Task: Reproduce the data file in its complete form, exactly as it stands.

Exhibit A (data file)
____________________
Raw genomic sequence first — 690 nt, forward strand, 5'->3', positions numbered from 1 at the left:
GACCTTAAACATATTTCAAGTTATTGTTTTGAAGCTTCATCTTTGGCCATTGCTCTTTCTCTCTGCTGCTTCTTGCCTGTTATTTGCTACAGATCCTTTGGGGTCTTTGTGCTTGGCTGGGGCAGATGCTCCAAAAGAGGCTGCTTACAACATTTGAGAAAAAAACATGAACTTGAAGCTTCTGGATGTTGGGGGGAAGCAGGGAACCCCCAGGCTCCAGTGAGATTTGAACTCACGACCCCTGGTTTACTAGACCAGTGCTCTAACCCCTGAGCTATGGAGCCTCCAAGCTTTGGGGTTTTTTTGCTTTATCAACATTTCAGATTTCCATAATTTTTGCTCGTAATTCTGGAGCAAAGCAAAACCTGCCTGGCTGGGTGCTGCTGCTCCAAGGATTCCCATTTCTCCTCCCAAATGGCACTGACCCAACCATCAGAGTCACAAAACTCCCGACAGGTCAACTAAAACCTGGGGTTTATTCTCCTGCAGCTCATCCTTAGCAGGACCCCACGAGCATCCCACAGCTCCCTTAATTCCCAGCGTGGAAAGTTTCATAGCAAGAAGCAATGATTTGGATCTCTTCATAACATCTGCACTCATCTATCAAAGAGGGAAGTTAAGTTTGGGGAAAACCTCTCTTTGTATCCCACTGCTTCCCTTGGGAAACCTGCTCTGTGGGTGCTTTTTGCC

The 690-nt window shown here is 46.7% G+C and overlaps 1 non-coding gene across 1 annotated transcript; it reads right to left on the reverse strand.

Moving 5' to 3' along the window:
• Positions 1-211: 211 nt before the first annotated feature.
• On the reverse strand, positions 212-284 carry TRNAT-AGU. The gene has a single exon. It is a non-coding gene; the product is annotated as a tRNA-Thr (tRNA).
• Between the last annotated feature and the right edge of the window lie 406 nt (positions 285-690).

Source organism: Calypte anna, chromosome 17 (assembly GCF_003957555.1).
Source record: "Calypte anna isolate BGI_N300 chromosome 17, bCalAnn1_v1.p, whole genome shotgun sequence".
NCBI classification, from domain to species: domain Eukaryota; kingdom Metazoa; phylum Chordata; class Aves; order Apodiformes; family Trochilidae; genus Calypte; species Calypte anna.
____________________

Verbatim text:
Raw genomic sequence first — 690 nt, forward strand, 5'->3', positions numbered from 1 at the left:
GACCTTAAACATATTTCAAGTTATTGTTTTGAAGCTTCATCTTTGGCCATTGCTCTTTCTCTCTGCTGCTTCTTGCCTGTTATTTGCTACAGATCCTTTGGGGTCTTTGTGCTTGGCTGGGGCAGATGCTCCAAAAGAGGCTGCTTACAACATTTGAGAAAAAAACATGAACTTGAAGCTTCTGGATGTTGGGGGGAAGCAGGGAACCCCCAGGCTCCAGTGAGATTTGAACTCACGACCCCTGGTTTACTAGACCAGTGCTCTAACCCCTGAGCTATGGAGCCTCCAAGCTTTGGGGTTTTTTTGCTTTATCAACATTTCAGATTTCCATAATTTTTGCTCGTAATTCTGGAGCAAAGCAAAACCTGCCTGGCTGGGTGCTGCTGCTCCAAGGATTCCCATTTCTCCTCCCAAATGGCACTGACCCAACCATCAGAGTCACAAAACTCCCGACAGGTCAACTAAAACCTGGGGTTTATTCTCCTGCAGCTCATCCTTAGCAGGACCCCACGAGCATCCCACAGCTCCCTTAATTCCCAGCGTGGAAAGTTTCATAGCAAGAAGCAATGATTTGGATCTCTTCATAACATCTGCACTCATCTATCAAAGAGGGAAGTTAAGTTTGGGGAAAACCTCTCTTTGTATCCCACTGCTTCCCTTGGGAAACCTGCTCTGTGGGTGCTTTTTGCC

The 690-nt window shown here is 46.7% G+C and overlaps 1 non-coding gene across 1 annotated transcript; it reads right to left on the reverse strand.

Moving 5' to 3' along the window:
• Positions 1-211: 211 nt before the first annotated feature.
• On the reverse strand, positions 212-284 carry TRNAT-AGU. The gene has a single exon. It is a non-coding gene; the product is annotated as a tRNA-Thr (tRNA).
• Between the last annotated feature and the right edge of the window lie 406 nt (positions 285-690).

Source organism: Calypte anna, chromosome 17 (assembly GCF_003957555.1).
Source record: "Calypte anna isolate BGI_N300 chromosome 17, bCalAnn1_v1.p, whole genome shotgun sequence".
NCBI classification, from domain to species: domain Eukaryota; kingdom Metazoa; phylum Chordata; class Aves; order Apodiformes; family Trochilidae; genus Calypte; species Calypte anna.